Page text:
Prenatal Breastfeeding Education for families of neonates with congenital heart disease

by Christi Avella

Coauthors: Jennifer Baird, PhD, MPH, MSW, RN


Breastfeeding initiation and duration rates for most hospitalized infants are far below those for healthy newborns. Breastfeeding has been shown to decrease rates of both common and deadly risk factors, including necrotizing enterocolitis for immunocompromised neonates. Several modifiable barriers to successful breastfeeding have been identified as strongly contributing to lower breastfeeding initiation, duration, and exclusivity rates, including lack of prenatal education for mothers of those vulnerable infants. Currently at Children's Hospital Los Angeles (CHLA), there is no standardized practice for offering prenatal breastfeeding education to our families of a neonate diagnosed with congenital heart disease before birth.

EBP Question
This project plans to investigate if prenatal breastfeeding education offered to families of babies diagnosed with congenital heart disease will increase rates of breastfeeding initiation, length of breastfeeding duration, and breastfeeding exclusivity. ​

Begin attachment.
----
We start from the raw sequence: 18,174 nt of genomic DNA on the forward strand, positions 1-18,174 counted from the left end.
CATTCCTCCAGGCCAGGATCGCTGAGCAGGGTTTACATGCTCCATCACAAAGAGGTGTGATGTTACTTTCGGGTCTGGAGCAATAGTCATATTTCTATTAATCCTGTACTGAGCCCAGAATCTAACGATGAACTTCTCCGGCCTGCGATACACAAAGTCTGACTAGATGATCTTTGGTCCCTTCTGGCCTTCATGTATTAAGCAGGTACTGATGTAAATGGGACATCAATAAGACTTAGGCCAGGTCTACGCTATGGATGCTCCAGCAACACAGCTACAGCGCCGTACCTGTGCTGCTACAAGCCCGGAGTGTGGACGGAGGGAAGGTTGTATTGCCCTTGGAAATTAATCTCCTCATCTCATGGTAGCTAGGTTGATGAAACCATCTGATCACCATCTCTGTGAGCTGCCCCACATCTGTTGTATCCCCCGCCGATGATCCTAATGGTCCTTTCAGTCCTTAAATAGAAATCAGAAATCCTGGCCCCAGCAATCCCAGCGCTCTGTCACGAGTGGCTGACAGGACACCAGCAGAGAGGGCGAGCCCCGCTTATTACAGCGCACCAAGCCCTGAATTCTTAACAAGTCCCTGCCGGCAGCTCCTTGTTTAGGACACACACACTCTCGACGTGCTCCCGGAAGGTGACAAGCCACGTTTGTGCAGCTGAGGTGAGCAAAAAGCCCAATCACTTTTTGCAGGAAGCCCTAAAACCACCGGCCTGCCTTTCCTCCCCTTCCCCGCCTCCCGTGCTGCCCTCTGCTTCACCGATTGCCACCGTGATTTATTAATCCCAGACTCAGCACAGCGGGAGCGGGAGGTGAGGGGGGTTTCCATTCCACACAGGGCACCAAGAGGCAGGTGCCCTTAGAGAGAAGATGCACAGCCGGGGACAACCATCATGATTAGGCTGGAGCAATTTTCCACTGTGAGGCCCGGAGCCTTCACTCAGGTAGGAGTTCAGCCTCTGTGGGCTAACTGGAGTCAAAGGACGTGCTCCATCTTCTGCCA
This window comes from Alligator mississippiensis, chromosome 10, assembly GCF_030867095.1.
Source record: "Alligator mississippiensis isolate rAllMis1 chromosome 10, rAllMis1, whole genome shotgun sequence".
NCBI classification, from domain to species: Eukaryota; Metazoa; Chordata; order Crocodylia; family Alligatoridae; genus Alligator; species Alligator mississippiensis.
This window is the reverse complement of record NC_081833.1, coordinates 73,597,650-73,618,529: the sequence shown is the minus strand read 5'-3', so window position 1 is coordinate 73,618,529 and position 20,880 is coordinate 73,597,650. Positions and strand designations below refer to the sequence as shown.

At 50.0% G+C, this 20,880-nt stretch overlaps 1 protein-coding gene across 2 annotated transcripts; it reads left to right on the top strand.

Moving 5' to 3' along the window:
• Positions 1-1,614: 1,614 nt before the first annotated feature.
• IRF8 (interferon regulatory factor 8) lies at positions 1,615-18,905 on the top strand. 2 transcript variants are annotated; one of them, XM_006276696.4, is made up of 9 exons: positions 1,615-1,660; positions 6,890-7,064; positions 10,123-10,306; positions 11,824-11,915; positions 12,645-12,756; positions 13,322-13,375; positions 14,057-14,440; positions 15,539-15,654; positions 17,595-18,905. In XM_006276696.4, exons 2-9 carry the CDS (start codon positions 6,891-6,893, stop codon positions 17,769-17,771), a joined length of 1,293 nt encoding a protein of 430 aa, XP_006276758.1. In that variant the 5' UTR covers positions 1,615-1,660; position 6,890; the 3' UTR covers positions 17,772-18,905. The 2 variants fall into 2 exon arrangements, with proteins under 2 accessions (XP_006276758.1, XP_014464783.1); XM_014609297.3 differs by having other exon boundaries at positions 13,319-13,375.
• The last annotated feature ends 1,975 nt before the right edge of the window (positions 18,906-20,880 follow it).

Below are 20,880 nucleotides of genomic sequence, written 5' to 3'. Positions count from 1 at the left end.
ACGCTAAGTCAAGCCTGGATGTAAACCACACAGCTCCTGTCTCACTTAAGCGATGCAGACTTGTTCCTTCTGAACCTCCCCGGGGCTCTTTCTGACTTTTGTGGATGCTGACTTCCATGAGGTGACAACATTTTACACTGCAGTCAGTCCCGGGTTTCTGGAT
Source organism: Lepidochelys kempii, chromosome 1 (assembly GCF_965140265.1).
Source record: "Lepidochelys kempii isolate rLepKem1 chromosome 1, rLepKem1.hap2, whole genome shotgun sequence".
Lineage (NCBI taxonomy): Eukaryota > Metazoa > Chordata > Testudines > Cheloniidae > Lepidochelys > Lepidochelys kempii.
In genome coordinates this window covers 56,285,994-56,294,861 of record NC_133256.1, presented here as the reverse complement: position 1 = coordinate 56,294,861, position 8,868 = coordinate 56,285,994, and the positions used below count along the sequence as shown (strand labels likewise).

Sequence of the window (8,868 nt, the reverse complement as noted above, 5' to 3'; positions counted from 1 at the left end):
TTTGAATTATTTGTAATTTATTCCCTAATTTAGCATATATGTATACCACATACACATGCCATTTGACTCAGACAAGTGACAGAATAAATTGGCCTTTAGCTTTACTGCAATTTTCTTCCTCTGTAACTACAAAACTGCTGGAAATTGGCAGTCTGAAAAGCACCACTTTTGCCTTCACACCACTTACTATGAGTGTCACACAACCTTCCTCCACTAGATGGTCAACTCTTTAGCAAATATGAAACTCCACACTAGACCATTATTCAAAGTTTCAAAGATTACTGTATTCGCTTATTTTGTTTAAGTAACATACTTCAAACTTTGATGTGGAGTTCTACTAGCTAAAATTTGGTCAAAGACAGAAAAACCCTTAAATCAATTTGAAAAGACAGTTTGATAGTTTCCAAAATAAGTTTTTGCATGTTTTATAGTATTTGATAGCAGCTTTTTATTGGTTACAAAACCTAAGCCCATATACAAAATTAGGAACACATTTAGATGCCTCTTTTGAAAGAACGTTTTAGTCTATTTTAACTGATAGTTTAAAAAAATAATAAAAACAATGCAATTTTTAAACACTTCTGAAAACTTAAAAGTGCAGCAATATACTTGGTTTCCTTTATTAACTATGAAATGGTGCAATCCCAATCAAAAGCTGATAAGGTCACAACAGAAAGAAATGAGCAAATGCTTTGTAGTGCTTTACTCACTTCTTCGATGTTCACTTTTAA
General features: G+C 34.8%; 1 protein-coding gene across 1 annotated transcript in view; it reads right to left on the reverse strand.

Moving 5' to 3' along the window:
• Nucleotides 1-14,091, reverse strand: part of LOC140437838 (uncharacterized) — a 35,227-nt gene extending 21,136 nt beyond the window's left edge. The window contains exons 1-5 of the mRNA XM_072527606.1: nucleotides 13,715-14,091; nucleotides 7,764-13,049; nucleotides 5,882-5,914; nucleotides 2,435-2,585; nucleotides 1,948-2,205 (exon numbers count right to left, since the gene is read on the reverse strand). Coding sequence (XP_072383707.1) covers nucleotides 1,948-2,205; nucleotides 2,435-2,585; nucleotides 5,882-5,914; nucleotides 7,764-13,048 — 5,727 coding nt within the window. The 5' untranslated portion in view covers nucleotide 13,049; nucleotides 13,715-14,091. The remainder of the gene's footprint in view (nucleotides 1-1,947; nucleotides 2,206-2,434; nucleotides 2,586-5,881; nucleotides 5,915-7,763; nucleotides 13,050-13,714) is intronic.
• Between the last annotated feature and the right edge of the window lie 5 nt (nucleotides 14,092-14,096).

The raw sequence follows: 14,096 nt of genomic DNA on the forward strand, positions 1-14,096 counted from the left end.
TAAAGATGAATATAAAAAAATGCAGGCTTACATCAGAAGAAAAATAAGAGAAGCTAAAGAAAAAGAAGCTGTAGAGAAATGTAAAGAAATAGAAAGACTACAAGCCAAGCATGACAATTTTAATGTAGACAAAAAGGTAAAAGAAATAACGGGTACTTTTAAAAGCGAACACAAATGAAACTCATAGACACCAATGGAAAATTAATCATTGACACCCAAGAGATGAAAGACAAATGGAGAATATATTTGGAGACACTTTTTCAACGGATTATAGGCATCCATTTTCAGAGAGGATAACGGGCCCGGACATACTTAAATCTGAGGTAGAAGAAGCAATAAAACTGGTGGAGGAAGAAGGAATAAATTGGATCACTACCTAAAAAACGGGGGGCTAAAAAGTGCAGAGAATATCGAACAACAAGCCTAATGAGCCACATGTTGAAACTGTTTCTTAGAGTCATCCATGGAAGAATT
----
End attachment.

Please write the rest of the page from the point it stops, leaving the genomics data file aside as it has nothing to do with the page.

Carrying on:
This project will utilize the Johns Hopkins Model of Evidence Based Practice. Families of neonates will be identified during their first appointment to see a fetal cardiologist for need of a postnatal admission to the CHLA Heart Institute. During their second appointment, families will be given lactation education in the form of individualized experiential education, an educational handout, and a video to watch. Outcome data looking at change in parent knowledge and comfort, parent satisfaction with lactation education, and clinical outcomes (diet orders, amount of breastmilk per feeding, and breastfeeding duration) will be collected.

This study is a work in progress with retrospective and prospective data being collected. Previous literature has shown positive results when families have been offered prenatal lactation education with increased rates of breastfeeding initiation, duration, and exclusivity. Initial results will be available in October of 2023.

Prenatal breastfeeding education has been shown to be a cost-effective and innovative strategy to promote increased breastfeeding exclusivity for hospitalized infants. This project will provide basic prenatal lactation education for this population of families. Next steps will involve creating a tool that identifies specific education needs to provide personalized, patient and family-centered care.